Sunday 21 October 2001


Dear Brothers and Sisters,


1. Today we celebrate World Mission Sunday, which Pope Pius XI instituted 75 years ago. It reminds the entire People of God of the perennial timeliness of the mission entrusted by Christ to his Church to proclaim the Gospel to all nations (cf. Matthew 28,19). This mandate acquired the greatest urgency at the beginning of the third millennium, if we think of the great multitude of humanity that still does not know or recognize Christ. Therefore, today the mission "ad gentes" to all peoples is more necessary than ever.

Unfortunately, at this time we are living in the midst of
threatening situations, which make the whole of humanity anxious. With great sadness I received the painful and distresssing news of Bethlehem, and of the cities of Beit Jala and Beit Sahour. War and death even reached the square of the Basilica of the Nativity of Our Lord. In the name of God I repeat once again:  Violence is only a way of death and destruction, and it dishonours the holiness of God and the dignity of man.

To the families that are victims of violence, I express my closeness in sorrow, prayer and hope.

They have the gift of living in the land that is holy for Jews, Christians and Muslims. All must be determined to make it, finally, a land of peace and fraternity.

The Church responds to the negative manifestations in the world by reinforcing her dedication to proclaiming Christ, the hope of man and of the world!


In this mission of hope, a primary role is entrusted to families. Indeed, the family proclaims the Gospel of hope by its very composition, because it is founded on mutual confidence and faith in Providence. The family proclaims hope, because it is the place where life emerges and grows, in the generous and responsible exercise of fatherhood and motherhood. An authentic family, founded on marriage, is in itself "good news" for the world.


Moreover, in our time the families that collaborate actively in evangelization are ever more numerous, either in their own parish or diocese, or by participating in the mission "ad gentes" itself. Yes, dear families, the hour of the family has arrived in the Church, which is also the hour of the missionary family. It is confirmed by today's beatification of the spouses Luigi Beltrame Quattrocchi and Maria Corsini. We especially entrust the missionary dedication of Christian families to their intercession, united to that of the Blessed Virgin Mary.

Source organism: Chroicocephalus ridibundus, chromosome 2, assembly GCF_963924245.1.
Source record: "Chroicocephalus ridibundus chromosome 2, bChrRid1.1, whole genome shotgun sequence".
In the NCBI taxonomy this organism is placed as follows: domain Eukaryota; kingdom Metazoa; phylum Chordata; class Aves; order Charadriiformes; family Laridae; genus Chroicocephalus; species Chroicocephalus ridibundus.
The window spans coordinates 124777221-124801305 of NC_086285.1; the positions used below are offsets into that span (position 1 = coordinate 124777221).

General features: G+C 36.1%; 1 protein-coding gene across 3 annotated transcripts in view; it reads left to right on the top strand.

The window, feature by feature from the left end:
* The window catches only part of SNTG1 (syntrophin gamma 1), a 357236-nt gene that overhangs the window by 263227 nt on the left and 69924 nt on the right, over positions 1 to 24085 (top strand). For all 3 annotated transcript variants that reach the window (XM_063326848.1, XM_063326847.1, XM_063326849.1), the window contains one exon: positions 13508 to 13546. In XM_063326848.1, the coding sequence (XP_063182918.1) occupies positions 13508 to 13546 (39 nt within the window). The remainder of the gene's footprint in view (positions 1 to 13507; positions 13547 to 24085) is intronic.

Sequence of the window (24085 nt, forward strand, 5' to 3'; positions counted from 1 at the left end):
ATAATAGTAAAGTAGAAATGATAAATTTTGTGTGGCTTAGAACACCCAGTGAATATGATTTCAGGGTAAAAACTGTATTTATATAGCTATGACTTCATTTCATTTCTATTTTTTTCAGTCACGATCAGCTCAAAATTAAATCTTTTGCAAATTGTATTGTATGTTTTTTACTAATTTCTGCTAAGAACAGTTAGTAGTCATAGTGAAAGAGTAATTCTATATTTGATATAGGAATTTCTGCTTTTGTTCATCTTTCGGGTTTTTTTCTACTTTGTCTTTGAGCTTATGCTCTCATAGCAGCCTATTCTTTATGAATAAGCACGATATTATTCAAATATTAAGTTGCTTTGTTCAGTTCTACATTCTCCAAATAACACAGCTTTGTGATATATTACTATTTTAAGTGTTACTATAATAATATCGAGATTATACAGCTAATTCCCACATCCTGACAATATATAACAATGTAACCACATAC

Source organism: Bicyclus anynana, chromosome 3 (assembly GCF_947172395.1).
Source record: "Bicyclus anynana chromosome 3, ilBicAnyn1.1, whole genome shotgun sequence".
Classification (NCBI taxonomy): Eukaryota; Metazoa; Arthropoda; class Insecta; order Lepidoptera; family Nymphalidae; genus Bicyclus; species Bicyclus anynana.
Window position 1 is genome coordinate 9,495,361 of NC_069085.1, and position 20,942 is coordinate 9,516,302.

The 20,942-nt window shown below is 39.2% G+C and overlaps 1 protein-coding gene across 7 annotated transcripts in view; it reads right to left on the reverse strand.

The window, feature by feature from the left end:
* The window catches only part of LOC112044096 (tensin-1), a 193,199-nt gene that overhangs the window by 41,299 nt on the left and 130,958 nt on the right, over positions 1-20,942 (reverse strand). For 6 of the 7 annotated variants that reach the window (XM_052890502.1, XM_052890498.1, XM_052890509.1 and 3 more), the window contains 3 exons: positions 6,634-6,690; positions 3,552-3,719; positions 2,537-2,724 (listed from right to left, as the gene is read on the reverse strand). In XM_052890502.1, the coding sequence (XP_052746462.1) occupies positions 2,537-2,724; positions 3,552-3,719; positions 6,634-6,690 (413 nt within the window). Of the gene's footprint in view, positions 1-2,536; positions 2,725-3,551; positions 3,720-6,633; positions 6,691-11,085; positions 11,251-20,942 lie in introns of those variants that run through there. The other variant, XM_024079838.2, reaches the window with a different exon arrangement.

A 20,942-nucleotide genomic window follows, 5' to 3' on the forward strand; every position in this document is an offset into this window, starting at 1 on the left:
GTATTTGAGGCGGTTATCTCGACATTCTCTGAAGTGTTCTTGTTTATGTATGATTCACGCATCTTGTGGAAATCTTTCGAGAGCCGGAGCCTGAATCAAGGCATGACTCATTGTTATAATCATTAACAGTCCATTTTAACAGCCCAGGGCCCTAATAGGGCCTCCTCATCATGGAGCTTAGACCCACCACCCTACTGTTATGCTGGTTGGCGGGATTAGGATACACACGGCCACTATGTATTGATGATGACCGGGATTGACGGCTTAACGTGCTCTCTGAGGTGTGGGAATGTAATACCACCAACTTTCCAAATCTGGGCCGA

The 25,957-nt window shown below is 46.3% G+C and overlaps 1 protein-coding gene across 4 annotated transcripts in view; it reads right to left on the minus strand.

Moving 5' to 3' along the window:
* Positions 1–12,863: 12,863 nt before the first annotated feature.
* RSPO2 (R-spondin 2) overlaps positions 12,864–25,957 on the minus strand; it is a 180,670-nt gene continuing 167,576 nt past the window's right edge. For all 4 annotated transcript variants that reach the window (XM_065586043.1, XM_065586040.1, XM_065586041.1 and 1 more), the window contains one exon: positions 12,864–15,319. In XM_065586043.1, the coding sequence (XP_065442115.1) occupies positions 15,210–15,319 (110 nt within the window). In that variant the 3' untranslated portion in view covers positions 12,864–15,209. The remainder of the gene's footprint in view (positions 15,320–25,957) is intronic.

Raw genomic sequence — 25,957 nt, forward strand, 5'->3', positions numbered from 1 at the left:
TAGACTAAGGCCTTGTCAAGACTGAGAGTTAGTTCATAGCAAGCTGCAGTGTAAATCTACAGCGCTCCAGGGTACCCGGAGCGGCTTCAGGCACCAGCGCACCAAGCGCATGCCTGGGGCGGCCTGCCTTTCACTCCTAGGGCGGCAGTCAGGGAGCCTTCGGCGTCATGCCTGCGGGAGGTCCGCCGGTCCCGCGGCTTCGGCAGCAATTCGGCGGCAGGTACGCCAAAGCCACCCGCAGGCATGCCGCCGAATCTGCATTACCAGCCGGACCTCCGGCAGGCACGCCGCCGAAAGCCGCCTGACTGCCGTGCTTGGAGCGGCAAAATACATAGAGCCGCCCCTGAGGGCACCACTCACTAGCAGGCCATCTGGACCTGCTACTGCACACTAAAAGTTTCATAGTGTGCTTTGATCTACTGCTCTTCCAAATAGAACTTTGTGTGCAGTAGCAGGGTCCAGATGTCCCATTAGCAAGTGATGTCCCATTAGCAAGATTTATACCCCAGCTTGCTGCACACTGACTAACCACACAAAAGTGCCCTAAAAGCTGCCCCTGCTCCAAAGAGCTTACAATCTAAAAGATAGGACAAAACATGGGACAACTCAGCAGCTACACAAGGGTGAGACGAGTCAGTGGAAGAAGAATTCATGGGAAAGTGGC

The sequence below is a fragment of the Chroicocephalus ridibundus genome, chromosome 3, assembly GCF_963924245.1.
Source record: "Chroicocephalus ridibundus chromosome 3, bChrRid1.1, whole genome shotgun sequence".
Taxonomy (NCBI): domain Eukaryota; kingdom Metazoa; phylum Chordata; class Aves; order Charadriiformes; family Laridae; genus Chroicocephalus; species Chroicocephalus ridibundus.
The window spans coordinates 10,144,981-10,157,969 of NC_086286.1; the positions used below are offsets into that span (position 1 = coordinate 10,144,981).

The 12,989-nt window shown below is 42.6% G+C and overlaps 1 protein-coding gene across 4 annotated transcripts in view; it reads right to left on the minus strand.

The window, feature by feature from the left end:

3. We do this before the image of Our Lady of Loreto, who yesterday and today has been among us, helping us to appreciate the maternal presence of the Virgin more concretely and to relive the spirit of the Holy Family of Nazareth. In this same spirit, we now recite the Angelus prayer.


Acknowledgment: We thank the Vatican Publisher for allowing us to publish the Homilies of Blessed Pope John Paul II, so that it could be accessed by more people all over the world; as a source of God’s encouragements to all of us.  







Piazza del Plebiscito, Naples
Sunday, 21 October 2007


Venerable Brothers in the Episcopate and in the Priesthood,
Distinguished Authorities,
Dear Brothers and Sisters,


I accepted with great joy the invitation to visit the Christian community that lives in this historical city of Naples. I first offer Cardinal Crescenzio Sepe, your Archbishop, a fraternal embrace and my special thanks for his words on your behalf at the beginning of this solemn Eucharistic Celebration. I sent him to your Community knowing of his apostolic zeal and I am happy to see that you appreciate him for his gifts of mind and heart. I greet with affection the Auxiliary Bishops and diocesan priests, as well as the men and women religious and other consecrated persons, the catechists and the lay people, especially the youth actively involved in various pastoral, apostolic and social initiatives. I greet the distinguished civil and military Authorities who honour us with their presence, starting with the Prime Minister, the Mayor of Naples and the Presidents of the Province and Region. To you all, gathered in this Square in front of the monumental Basilica dedicated to St Francis of Paola, the fifth centenary of whose death is being celebrated this year, I address my cordial thoughts, which I willingly extend to all those who have joined us via radio and television, especially the cloistered communities, the elderly, those in the hospital or prison and those whom I will be unable to meet in this short Visit to Naples. In a word, I greet the entire family of believers and all citizens of Naples: I am among you, dear friends, to break with you the Word and the Bread of Life, and the bad weather does not discourage us because Naples is always beautiful!